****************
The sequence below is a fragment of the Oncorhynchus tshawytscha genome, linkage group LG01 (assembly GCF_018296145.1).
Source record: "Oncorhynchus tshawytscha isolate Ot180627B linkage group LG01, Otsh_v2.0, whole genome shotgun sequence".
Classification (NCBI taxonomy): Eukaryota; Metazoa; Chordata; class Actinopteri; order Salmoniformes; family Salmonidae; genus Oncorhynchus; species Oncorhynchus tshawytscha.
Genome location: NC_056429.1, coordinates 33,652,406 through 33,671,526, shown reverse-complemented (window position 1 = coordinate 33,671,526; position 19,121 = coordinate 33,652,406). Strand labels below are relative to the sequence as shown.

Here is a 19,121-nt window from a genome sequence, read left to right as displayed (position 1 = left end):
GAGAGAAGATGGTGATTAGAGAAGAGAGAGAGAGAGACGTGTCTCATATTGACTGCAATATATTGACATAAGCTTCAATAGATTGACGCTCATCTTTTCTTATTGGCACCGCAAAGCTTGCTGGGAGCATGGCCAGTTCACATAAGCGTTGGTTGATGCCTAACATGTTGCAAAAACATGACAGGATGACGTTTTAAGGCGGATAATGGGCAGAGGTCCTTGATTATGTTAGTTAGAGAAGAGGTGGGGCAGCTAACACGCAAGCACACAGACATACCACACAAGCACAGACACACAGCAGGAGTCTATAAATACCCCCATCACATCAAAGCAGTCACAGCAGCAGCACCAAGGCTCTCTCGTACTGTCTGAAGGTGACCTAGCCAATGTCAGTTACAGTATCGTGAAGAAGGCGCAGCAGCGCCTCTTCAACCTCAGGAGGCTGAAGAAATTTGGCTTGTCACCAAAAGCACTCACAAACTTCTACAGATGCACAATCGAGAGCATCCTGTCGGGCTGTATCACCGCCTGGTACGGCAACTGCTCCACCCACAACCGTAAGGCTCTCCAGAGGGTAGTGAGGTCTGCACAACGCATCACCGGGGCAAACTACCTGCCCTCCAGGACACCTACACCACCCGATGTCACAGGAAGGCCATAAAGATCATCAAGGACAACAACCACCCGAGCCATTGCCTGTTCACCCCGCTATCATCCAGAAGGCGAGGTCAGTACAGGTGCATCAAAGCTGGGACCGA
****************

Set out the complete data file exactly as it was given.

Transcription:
The sequence below is a fragment of the Oncorhynchus tshawytscha genome, linkage group LG01 (assembly GCF_018296145.1).
Source record: "Oncorhynchus tshawytscha isolate Ot180627B linkage group LG01, Otsh_v2.0, whole genome shotgun sequence".
Classification (NCBI taxonomy): Eukaryota; Metazoa; Chordata; class Actinopteri; order Salmoniformes; family Salmonidae; genus Oncorhynchus; species Oncorhynchus tshawytscha.
Genome location: NC_056429.1, coordinates 33,652,406 through 33,671,526, shown reverse-complemented (window position 1 = coordinate 33,671,526; position 19,121 = coordinate 33,652,406). Strand labels below are relative to the sequence as shown.

Here is a 19,121-nt window from a genome sequence, read left to right as displayed (position 1 = left end):
GAGAGAAGATGGTGATTAGAGAAGAGAGAGAGAGAGACGTGTCTCATATTGACTGCAATATATTGACATAAGCTTCAATAGATTGACGCTCATCTTTTCTTATTGGCACCGCAAAGCTTGCTGGGAGCATGGCCAGTTCACATAAGCGTTGGTTGATGCCTAACATGTTGCAAAAACATGACAGGATGACGTTTTAAGGCGGATAATGGGCAGAGGTCCTTGATTATGTTAGTTAGAGAAGAGGTGGGGCAGCTAACACGCAAGCACACAGACATACCACACAAGCACAGACACACAGCAGGAGTCTATAAATACCCCCATCACATCAAAGCAGTCACAGCAGCAGCACCAAGGCTCTCTCGTACTGTCTGAAGGTGACCTAGCCAATGTCAGTTACAGTATCGTGAAGAAGGCGCAGCAGCGCCTCTTCAACCTCAGGAGGCTGAAGAAATTTGGCTTGTCACCAAAAGCACTCACAAACTTCTACAGATGCACAATCGAGAGCATCCTGTCGGGCTGTATCACCGCCTGGTACGGCAACTGCTCCACCCACAACCGTAAGGCTCTCCAGAGGGTAGTGAGGTCTGCACAACGCATCACCGGGGCAAACTACCTGCCCTCCAGGACACCTACACCACCCGATGTCACAGGAAGGCCATAAAGATCATCAAGGACAACAACCACCCGAGCCATTGCCTGTTCACCCCGCTATCATCCAGAAGGCGAGGTCAGTACAGGTGCATCAAAGCTGGGACCGA